Developments at EU Summit Will Steer Markets

Markets Friday will be buffeted by headlines from the European leaders’ summit, but the bar is low for any progress.

European Union Flag
Jonathan Kitchen | Image Bank | Getty Images
European Union Flag

“I’ve taken a view that expectations are just so low that anything positive could be constructive for the euro, and lead to a small squeeze,” said Alan Ruskin, G-10 currency strategist at Deutsche Bank. “I see the counterpoint too, where some people are thinking that you sold the rumor, and you can sell the fact too.”

Stocks Thursday traded sharply lower but rallied into the close, with the Dow down just 24 to 12,602, and the S&P 500 off 2 at 1,329. The Nasdaq fell 25 points to 2,849, dragged down by a big decline in technology stocks. The S&P tech sector was the worst performer, down 1 percent. The euro, meanwhile, was down 0.2 percent at 1.2444.

A late day rally came after wire service headlines said German Chancellor Angela Merkel canceled an evening press conference, suggesting to traders that leaders were making progress in talks. Later European Council president Herman Van Rompuy said the leaders agreed to the expected 120 billion euro stimulus package and a 10 billion euro boost to the European Investment Bank’s capital base.

After the first day of meetings Thursday, Van Rompuy said leaders would discuss short-term measures they could take to stop the crisis, and that two countries, believed to be Italy and Spain, wanted to discuss ways to drive down borrowing costs. Speculation circulated earlier that talks were underway about possible purchases of Italian and Spanish sovereign bonds.

“I think there’s a sense that everyone knows they need a roadmap that gets them from a monetary union, without banking union, without fiscal union, and without political union to include those other three main features. These are big things to get to from here,” said Ruskin.

“It’s a long and winding road to get to the road map, and we’re not even going to get proper details on a road map until the end of the year,” he said.

The stock market’s decline at its worst moments Thursday was “about 75 percent Europe,” said Art Cashin, director of floor operations at UBS. He said the Dow lost about 50 points from Thursday morning’s much anticipated Supreme Court ruling, which left in place some basic provisions of the health care overhaul but limited the Medicaid provision. Chief justice John Roberts, writing for the majority, said Congress could use its power to tax as a way to compel individuals to carry health insurance. The ruling was seen largely as a victory for President Obama.

Another negative for markets was the continuing weakness in employment data. Weekly jobless claims were again elevated, at 386,000 and a revision to last week’s number put it at 392,000. Friday’s data includes personal income and spending, at 8:30 a.m. ET; Chicago PMI at 9:45 a.m., and consumer sentiment at 9:55 a.m.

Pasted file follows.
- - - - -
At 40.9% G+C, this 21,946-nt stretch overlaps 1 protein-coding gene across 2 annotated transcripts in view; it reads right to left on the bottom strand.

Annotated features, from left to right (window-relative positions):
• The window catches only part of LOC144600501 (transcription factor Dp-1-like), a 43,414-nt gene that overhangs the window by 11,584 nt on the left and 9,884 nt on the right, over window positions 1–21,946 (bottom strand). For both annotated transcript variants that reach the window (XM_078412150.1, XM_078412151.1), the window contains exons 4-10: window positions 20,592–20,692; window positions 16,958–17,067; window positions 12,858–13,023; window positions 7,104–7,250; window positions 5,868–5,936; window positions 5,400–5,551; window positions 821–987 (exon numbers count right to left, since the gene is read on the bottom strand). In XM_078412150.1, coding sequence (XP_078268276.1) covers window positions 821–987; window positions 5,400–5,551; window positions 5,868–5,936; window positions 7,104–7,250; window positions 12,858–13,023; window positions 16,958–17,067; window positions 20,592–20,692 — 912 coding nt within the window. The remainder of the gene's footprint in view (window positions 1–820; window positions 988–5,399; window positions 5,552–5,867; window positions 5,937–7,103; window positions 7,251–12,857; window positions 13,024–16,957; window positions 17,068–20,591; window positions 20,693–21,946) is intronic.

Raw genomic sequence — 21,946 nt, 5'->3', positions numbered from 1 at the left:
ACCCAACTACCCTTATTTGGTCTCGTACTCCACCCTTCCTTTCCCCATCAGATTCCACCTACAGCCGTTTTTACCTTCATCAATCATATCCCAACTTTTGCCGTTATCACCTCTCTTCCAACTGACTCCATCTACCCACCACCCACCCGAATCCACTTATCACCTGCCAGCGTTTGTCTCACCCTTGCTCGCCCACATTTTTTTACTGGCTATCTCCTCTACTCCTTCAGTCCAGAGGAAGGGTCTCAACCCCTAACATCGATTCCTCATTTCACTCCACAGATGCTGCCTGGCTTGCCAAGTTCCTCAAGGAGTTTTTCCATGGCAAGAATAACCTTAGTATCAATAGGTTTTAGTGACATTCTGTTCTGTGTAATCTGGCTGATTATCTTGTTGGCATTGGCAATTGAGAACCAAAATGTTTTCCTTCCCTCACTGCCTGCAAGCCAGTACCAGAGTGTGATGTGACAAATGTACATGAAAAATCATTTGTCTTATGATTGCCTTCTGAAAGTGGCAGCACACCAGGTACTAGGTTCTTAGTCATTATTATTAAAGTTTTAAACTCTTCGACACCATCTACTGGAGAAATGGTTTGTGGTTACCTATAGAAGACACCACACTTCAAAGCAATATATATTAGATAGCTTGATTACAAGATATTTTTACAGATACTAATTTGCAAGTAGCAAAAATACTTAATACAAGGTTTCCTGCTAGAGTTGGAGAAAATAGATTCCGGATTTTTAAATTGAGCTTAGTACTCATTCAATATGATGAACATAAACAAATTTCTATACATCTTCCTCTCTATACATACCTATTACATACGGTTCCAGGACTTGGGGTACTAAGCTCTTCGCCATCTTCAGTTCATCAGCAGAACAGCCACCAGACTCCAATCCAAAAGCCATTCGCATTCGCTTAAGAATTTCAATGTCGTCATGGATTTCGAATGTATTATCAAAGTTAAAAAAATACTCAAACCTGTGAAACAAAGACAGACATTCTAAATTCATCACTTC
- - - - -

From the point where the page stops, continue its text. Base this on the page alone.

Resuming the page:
Ed Keon, managing director at Prudential Financial’s Quantitative Management Associates, said from a market perspective, the economic news and European concerns outweigh the health care ruling and other policy matters in the U.S., for now. Keon said he currently has more cash than usual.

“The good economic momentum we were getting in the first quarter slipped considerably. There are any number of events in Europe that could occur. We certainly saw that in 2008 in the United States, and I fear we are at least vulnerable to events that could spin out of control very quickly,” he said.

But there was also a view that a Supreme Court ruling that supported or split on the health care bill would be a negative, after there was so much speculation it would be overturned.

“Our view was if the bill was upheld it would be a clear negative, and it’s pretty consistent with our overall broad view,” said Barry Knapp, Barclays head of equity portfolio strategy. “We thought once we got into the second quarter and until the rest of the election was in much clearer focus, public policy uncertainty would be on the rise, and what it would do is it would dampen business confidence and we’ve seen evidence of that in weak capital spending and in labor investment, evident in this morning’s number.”

“We also though that would weigh pretty significantly on investor sentiment,” said Knapp, speaking on “Squawk on the Street.”

Thursday’s after the bell earnings news could also spill into stocks Friday.

Ford Motor rang the warning bell on Europe and other global weakness, saying its second quarter international division’s operating losses will be triple the first quarter’s $190 million. It will be overall profitable for the quarter.

Nike stock also fell sharply after it reported earnings of $1.17 cents a share in its fourth quarter, down from with $594 million, or $1.24 a share, a year ago and 20 cents short of expectations. Inventories jumped 23 percent, and future orders rose 7 percent.

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